by Ronnie Liu Tian Khiew, DAP National Publicity Secretary
on Monday, 16 September 2002
in Kg Bohol, Puchong
DAP Says 'No' to Kg. Bohol Incinerator, the Puchong Cancer
In January last year, the Cabinet approved the construction
of a solid waste thermal treatment plant or incinerator (fluidised bed type),
estimated at about RM1.5 billion, to treat municipal waste on a 20ha site at Kg.
Bohol, Mukim Sungai Besi (near Puchong 6th miles) after the completion of an
Environmental Impact Assessment (EIA). Many residents and non-governmental
organisations (NGOs) voiced their fears and concerns over the health effects of
such an incinerator, caused by the emission of toxic gases, which are hazardous
to children, adults and the elderly.
Residents staying within a 5-7km radius from the plant
would be exposed to the dangerous fumes emitted. Among the areas affected by
this "Puchong Cancer Factory" are Bukit Indah, Salak South, Taman OUG,
Bukit Jalil, the entire Puchong, Bukit Gasing, PJ Old Town until Section 14, PJ
Selatan (including Taman Dato Haron and Taman Medan) and Sunway. It is estimated
that the incinerator will affect 1 million people although the authority has put
the figure as only slightly more than 200,000 people.
The release of toxic gases, especially dioxins, is
hazardous to heath. Although assurance has been given that the level of dioxin
emissions will be within the permissible limit, the danger of dioxin should not
be underestimated. According to the World Health Organisation, dioxins can cause
cancer. These chemicals remain in the environment for years and can travel long
distances through the air, so even people living far from the plant would eventually suffer. Dioxins contaminate soil,
plants and water sources and then enter the food chain and become concentrated
in people's bodies.
Dioxin is a by-product of the manufacture, moulding, or burning organic chemicals and plastics that contain chlorine. Dioxin made headlines several years ago at places such as Love Canal, where hundreds of families needed to abandon their homes due to dioxin contamination, and Times Beach, Missouri, a town that was abandoned as a result of dioxin. About a year ago, Malaysian government had to withdraw all infant milk powders from the market due to suspected dioxin contamination. Dioxin is also one of the main toxins found in Agent Orange spraying in Vietnam during the war.
The EIA report contains many flaws, which raise serious
health concerns to the local community. The CAP (Consumer Association of Penang)
has rejected the entire EIA report after an in-depth study.
The report provides only for a 500m buffer zone and fails
to take into account residents staying within a 7.5km radius as per
international standard. The fact that the report recommended the relocation of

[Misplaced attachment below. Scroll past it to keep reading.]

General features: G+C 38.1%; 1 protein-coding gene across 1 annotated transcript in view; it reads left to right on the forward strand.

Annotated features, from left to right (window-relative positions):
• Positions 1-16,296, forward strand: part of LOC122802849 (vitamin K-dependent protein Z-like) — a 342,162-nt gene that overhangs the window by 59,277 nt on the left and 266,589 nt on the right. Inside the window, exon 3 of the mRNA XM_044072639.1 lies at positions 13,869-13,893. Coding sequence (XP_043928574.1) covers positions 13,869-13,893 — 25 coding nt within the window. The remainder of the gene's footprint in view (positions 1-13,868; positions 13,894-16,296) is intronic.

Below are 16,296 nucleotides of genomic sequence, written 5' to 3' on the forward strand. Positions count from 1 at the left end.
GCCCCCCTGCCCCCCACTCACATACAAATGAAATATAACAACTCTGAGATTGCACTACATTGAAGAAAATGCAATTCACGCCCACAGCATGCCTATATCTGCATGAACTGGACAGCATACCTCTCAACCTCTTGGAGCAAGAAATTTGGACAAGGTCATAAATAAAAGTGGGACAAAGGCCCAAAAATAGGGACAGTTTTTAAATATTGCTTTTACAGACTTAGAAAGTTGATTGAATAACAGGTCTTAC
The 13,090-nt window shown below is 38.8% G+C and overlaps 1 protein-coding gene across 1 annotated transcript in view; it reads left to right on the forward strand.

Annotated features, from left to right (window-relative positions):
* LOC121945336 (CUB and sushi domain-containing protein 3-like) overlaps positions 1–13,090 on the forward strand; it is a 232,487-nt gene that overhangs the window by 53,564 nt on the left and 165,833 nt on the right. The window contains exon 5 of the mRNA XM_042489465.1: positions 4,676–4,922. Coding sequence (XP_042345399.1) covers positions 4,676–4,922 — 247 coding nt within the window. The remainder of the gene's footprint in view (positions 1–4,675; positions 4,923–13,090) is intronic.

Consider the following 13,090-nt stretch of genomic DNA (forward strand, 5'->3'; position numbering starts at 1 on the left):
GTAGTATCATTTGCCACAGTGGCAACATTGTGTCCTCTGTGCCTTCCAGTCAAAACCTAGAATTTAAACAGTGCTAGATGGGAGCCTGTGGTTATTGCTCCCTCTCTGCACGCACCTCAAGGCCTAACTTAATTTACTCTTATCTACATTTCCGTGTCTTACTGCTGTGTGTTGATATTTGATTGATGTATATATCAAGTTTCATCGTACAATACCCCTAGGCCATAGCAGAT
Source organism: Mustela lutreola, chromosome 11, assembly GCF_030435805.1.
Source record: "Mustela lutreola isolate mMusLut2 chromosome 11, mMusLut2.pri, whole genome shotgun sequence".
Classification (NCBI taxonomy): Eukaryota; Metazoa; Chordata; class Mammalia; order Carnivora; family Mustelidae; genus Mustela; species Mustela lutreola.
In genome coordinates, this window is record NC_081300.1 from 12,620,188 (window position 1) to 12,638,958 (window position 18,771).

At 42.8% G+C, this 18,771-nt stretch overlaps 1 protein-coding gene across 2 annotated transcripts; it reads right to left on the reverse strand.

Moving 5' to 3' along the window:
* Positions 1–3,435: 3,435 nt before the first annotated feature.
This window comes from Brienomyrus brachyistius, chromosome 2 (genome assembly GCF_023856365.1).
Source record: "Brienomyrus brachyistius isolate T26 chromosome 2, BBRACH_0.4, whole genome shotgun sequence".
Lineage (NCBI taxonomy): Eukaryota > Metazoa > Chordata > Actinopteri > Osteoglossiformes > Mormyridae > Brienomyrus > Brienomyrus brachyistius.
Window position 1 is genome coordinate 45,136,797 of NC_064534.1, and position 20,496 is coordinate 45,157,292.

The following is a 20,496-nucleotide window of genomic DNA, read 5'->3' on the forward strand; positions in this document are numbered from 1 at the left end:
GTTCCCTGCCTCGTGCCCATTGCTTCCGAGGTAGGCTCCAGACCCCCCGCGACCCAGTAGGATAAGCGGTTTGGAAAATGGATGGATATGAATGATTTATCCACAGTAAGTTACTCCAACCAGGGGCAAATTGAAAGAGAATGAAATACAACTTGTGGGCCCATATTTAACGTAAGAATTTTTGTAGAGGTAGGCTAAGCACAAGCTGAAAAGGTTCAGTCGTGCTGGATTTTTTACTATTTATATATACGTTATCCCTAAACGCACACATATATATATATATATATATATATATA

the nearby Kinrara Army Hospital and Army Residential Area clearly shows the
danger posed by the project.
The data in the report are based on similar treatment
plants in Japan which are capable of treating only 100-240 tonnes of waste per
day, whereas the proposed incinerator (one of the biggest in the region) will
treat 1,500 tonnes per day. In fact, the report admitted that there are no
existing data for a plant of this size in the world. The technology that will be
used for the gasification and ash melting system of the plant is also an
The report also admitted that from official records
obtained, there are serious respiratory-related problems amongst adults and
children in the area. The incinerator would only worsen an already unhealthy
The Housing and Local Government Minister Dato Seri Ong Ka
Tin should stop the construction of the mega-incinerator in Kg. Bohol, which is
potentially a health hazard. His ministry should follow the footsteps of the UK
government, which had recently disallowed the proposed expansion of the Edmonton
incinerator in North London on environmental and health grounds following
massive protests from Greenpeace, Friends of the Earth and Londoners.
More than 300 incinerators through Japan must be taken
offline by the end of this year when tighter dioxin emission standards take
effect. Toxicity experiments on animals show that dioxin is 1,000 times more
lethal than potassium cyanide," noted Masatoshi Morita, a senior researcher
at the National Institute for Environmental Studies, Japan.
Instead, the Housing and Local Government minister should place emphasis on other means of waste management/disposal that are less of a health hazard such as landfills, recycling, waste minimisation by industries and composting. Incinerator should always be a last resort. Even if one were to be built, it should be located safely away from residential areas with strict monitoring of the level of dioxin.